Parallax 360 continuous servo arduino

Hi everyone,

I need help getting the parallax 360 continuous servo working with Arduino. We managed to get speed and direction working but we were unable to get any feedback from the feedback wire. We are running this from an Arduino mega plus an adafruit motor shield V2. We want to be able to count the rotations made by the servo and write to a particular angle. We want to do this via the hall effects sensor instead of the time. We are open to all suggestions.


Hi Ben,

Check out page 5 of the datasheet:

There is example code there for how to read the position of the parallax 360. Its pretty involved since it uses PMW to send the signal. You won’t really be able to read the signal without some code to interpret it. I suggest starting with the example code and working on from there!

I hope that helps! Let me know how the project progresses!

Hi, thanks for the response. Had a look at that, tried to get it working but i called parallax and they said it specifically works on their boards. the motor feedback signal works at 910hz and the Arduino PWM frequency is different. not sure how big a problem this is or if it can be fixed. any further suggestions?

You shouldn’t have any problems reading a 910hz signal. According to the pulseIn() documentation, an Arduino should be able to detect pulses down to 10 microseconds, which is 100kHz, and as long as 3 minutes.

Here is another article to help:

Use method 1.

Hopefully that gets you started!

Worth noting that PulseIn() is a software-based function, so it’ll only work “that one time when called”.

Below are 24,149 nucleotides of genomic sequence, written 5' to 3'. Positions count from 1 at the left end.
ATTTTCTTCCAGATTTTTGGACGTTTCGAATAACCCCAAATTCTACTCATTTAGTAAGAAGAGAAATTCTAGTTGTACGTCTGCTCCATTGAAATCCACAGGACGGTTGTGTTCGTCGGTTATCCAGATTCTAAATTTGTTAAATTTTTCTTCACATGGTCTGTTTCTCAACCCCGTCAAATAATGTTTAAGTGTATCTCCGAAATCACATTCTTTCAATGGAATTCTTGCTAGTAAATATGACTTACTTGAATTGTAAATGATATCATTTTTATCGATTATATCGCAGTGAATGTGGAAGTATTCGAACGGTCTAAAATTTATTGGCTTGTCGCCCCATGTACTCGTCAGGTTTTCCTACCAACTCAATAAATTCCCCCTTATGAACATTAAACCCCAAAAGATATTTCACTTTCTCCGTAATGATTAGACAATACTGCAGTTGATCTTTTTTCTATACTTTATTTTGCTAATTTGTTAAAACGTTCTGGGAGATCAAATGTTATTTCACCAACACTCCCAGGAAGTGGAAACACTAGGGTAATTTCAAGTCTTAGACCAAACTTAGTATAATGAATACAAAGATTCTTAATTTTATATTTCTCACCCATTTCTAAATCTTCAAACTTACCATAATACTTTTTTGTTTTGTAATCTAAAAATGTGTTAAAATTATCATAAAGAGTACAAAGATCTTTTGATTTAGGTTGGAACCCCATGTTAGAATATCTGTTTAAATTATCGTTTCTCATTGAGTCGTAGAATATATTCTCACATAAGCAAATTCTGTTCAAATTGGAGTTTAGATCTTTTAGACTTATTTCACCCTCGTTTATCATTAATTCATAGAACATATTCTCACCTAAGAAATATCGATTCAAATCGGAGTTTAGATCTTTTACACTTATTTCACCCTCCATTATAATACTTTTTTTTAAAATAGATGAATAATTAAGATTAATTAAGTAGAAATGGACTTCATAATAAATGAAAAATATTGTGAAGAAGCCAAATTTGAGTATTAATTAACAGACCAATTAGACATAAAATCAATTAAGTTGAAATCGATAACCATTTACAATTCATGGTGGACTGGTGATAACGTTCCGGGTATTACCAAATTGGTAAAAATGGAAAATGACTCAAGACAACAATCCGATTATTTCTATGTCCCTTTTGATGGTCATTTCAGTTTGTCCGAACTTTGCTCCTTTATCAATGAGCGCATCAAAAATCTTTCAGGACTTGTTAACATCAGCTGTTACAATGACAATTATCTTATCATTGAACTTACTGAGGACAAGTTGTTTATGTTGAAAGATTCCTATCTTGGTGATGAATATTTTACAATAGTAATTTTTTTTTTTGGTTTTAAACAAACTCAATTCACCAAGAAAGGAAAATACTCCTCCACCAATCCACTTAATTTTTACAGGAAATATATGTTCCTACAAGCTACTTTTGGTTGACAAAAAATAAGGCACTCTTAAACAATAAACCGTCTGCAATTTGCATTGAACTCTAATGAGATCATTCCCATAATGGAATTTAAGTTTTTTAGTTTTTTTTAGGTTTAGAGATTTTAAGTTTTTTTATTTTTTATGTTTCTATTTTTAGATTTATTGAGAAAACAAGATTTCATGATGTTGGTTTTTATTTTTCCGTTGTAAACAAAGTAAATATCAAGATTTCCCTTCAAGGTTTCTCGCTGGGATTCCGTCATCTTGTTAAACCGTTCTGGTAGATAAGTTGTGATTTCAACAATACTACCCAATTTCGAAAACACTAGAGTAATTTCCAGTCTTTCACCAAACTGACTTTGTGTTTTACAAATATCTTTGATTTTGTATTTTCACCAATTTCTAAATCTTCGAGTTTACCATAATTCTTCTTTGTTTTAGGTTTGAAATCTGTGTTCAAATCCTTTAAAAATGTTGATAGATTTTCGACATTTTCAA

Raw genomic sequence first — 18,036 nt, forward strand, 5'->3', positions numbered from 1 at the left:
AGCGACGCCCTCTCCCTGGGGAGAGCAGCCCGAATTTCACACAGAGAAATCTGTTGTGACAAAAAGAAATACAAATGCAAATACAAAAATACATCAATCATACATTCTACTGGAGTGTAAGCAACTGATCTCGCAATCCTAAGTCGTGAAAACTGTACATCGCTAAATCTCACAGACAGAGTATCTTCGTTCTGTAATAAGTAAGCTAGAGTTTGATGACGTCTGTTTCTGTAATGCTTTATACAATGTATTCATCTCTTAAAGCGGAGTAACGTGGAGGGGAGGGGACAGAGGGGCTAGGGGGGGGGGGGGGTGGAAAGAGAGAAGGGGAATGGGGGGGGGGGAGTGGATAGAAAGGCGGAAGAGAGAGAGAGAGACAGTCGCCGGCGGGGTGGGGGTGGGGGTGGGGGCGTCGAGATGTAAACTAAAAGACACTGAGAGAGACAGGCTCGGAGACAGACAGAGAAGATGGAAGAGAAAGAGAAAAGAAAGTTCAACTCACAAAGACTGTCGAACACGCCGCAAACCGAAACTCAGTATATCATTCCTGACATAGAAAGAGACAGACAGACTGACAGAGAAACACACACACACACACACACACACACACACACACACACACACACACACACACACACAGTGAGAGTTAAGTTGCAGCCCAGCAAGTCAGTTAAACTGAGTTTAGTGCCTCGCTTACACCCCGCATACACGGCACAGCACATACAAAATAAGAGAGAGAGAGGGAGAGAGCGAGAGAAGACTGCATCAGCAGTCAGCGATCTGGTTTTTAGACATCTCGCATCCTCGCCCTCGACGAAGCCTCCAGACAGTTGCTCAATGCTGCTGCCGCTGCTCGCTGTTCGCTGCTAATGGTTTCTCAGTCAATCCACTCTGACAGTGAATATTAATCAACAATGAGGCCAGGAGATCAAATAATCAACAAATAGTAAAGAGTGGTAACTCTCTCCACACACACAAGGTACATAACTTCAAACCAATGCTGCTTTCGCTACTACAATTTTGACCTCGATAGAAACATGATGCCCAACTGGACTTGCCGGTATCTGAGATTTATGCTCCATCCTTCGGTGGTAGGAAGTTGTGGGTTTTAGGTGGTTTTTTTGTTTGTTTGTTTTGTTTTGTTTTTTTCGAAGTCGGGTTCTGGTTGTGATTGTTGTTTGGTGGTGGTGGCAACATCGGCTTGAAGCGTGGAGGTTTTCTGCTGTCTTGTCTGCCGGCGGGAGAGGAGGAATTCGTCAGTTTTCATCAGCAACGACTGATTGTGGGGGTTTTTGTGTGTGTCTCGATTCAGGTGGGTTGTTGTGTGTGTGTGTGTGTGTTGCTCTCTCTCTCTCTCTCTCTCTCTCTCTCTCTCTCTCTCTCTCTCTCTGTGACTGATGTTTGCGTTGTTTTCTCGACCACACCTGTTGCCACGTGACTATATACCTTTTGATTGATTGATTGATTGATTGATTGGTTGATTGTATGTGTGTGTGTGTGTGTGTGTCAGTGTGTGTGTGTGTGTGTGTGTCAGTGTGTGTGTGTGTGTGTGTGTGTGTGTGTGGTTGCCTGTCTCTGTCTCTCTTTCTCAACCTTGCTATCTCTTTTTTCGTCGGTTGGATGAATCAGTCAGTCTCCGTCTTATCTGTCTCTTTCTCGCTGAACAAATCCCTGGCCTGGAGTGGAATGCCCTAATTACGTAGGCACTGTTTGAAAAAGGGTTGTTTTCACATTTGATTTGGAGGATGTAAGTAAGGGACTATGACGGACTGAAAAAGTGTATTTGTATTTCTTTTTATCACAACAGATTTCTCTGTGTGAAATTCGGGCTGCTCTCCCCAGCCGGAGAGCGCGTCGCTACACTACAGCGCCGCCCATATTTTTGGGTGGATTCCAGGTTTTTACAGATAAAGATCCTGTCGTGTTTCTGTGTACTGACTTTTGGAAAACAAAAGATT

If you want to measure every single tick of that signal, use an interrupt instead. The ATmega328 has several hardware interrupts for pin-change events, allowing you to create timers that count the time on versus off. From there, your interrupt can be extended to increment other variables that accumulate past measurements and translate those into speed and distance, etc.

Ensure you use an input pin that has a Schmitt Trigger on it. This will greatly reduce hysteresis, which can occur when there are noisey devices in the circuit (such as a motor).

Please do head on back afterwards and share your build/code, we’d love to see it!

Hi, thanks for the help. Would you have any sample Arduino code to get me started as I am very new to this.

You can find some example code here that will get you started:

People seem to have the most luck with Method 1.

Try that out and let me know how it goes.


I’d tried method one, doesn’t seem to work
this forum here managed to somewhat make it work but the code doesn’t work when I run it.
What am i doing wrong?

Hey Ben,

It’s always hard to debug by proxy. So I can better help you out could you please share a wiring diagram of how you have everything hooked up. Fritzing is great for this. Also can you please share your code?

Once I get that I’ll be better able to understand the situation :slight_smile: